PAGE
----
Let me guess, they’re having sex again...
There’s something sexy about fake romances that eventually lead to real feelings. It’s a tale as old as time. Two people who kinda hate each other make a mutually beneficial agreement to pretend to be involved, but in surprise to no viewer, they actually find that they’re super attracted to each other, super compatible and super DTF (Down To Frolic in the garden and share some forbidden kisses).
That’d be the essential plot line of Netflix’s Bridgerton. It’s basically Gossip Girl if it was set during a time when a woman’s honor and virtue was of live-or-die importance. You know you love me, xoxo, Lady Whistledown.
There has to be a catch to the whirlwind love story though. In this one, the handsome Duke has daddy issues that trump his burning affection for our fair and lovely heroine Daphne. Like, he literally hates his dead father so much that he pulls out before ejaculating during their frequent sexcapades to avoid impregnating his wife.
And when I say frequent, I mean, FREQUENT. When they finally wed, the pair are sexing every few minutes. But what makes it awkward is the classical-sounding orchestra music they played over these sex scenes. Think about actually getting intimate with your partner. Nice, right? Think about getting intimate with your partner with an intrusive harp or whatever playing in the background. Major boner killer, amirite?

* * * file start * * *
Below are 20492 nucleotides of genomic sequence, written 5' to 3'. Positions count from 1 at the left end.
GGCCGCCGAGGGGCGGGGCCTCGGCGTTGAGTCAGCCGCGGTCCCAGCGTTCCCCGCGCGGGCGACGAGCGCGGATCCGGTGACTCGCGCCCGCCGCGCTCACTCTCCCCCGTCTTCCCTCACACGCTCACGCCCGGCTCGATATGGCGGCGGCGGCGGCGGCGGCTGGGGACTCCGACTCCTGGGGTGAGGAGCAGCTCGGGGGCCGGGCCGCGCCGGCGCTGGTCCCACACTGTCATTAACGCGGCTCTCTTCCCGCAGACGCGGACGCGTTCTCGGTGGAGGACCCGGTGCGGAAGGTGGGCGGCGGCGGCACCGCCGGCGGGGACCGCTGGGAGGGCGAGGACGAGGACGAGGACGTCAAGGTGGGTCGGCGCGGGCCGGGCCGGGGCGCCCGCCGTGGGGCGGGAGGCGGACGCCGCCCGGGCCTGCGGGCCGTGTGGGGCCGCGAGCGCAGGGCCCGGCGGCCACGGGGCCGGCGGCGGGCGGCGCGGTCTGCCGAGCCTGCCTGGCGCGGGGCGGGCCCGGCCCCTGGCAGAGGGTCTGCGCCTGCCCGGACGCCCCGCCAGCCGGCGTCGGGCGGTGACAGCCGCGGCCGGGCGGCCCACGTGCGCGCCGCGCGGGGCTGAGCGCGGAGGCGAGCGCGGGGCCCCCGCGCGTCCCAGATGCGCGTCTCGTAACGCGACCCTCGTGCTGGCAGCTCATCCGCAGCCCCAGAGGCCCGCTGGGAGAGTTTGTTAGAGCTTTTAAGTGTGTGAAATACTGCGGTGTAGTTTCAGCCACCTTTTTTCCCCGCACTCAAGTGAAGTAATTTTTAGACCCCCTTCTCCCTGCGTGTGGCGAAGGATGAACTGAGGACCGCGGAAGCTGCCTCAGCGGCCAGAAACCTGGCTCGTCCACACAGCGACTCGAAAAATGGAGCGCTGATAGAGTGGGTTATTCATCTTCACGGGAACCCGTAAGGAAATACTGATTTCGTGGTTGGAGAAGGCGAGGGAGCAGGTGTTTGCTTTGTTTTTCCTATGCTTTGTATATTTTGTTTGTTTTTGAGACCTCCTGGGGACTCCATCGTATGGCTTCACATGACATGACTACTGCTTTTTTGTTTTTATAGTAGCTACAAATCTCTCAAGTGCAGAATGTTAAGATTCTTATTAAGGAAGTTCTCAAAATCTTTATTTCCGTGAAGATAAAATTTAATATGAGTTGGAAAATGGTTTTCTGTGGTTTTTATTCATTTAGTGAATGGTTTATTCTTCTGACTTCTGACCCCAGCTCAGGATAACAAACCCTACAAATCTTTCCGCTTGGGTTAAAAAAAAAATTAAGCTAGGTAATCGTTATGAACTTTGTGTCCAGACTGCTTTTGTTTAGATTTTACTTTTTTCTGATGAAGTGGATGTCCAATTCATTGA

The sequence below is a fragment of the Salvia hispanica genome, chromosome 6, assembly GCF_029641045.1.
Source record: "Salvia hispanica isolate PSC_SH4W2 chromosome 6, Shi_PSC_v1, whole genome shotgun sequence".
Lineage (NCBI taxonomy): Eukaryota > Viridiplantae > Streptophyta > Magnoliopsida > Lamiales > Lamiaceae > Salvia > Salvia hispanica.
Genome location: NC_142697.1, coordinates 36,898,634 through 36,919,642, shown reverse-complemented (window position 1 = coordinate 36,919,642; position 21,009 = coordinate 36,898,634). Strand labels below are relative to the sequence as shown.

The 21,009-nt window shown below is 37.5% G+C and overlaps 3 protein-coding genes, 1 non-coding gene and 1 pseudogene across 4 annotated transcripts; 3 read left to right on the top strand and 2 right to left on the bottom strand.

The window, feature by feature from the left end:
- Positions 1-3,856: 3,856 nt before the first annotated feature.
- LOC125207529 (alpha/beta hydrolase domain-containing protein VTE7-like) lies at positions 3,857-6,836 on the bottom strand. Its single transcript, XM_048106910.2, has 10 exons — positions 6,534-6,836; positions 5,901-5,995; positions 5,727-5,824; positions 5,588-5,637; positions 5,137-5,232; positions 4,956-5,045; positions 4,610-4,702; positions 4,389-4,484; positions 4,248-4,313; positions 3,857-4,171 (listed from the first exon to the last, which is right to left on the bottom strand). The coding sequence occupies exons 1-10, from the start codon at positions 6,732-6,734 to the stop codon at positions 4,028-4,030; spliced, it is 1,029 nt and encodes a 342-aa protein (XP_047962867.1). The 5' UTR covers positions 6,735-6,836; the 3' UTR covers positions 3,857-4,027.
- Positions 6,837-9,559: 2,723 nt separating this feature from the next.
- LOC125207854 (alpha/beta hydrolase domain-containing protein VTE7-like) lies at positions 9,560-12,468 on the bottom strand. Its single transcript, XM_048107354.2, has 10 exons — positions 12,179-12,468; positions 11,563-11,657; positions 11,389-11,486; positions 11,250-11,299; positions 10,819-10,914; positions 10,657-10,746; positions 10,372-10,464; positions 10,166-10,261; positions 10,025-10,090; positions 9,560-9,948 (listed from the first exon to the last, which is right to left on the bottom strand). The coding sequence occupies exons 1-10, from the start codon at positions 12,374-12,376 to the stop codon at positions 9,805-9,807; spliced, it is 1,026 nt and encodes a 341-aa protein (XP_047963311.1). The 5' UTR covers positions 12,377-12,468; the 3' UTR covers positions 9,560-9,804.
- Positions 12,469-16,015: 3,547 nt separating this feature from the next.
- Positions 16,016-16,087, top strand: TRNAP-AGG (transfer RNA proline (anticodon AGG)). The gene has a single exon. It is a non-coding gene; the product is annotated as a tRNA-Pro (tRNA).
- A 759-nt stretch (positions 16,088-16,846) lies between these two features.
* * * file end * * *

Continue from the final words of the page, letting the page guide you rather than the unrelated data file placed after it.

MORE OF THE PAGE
I was watching Bridgerton on my iPad while I sat next to my husband, and he kept looking over to comment, “Oh wow. They’re having sex again.” I was like, “Yea I KNOWWWW, I DIDN’T ASK FOR THIS.”
*Five minutes pass*
*Sex noises and seductive violins and cellos begin playing again*
”Let me guess, they’re boning again.”
Me *lowers the volume on my iPad self-consciously*
If anything, Bridgerton made me thankful that I don’t live in a time where the men in my family dictate my marriage. That I would not be considered impure for spending time alone with someone of the opposite sex in a rose garden after dusk. That I know that pregnancy occurs when little spermies join with an egg.
THAT IF SOMEONE WAS BEING DISHONEST ABOUT OUR SEXUAL ACTS (i.e. TAKING ADVANTAGE OF MY IGNORANCE OF REPRODUCTION AND PURPOSEFULLY PULLING OUT), I’D KNOW SOMETHING WAS UP AND CALL THEM OUT. This isn’t justifying Daphne’s abusive act either (if you watched it, you know), just that it wouldn’t have happened if sex education had been available to her. Well, hopefully, I guess. Err.
So I could have done without the whole jizz plot point. I feel that their character development could have been achieved without the emphasis on spilt seed, but that’s just me— I’m a hopeless romantic, as they say.
At least Lady Whistledown, gossip extraordinaire, wasn’t revealed to be Dan Humphreys all along. Spotted: all of us, wincing at the gratuitous sex scenes, wondering why the Queen was so invested in the love lives of her subjects, and also wondering are they not sore down there? and how do we really feel about this salacious show?
If you enjoyed this, you might also like my haunting review of Boring, I mean, Bly Manor, my hot take on the Home Alone tarantula, or my strong feelings about Operation Christmas Drop’s used hairbrush scene.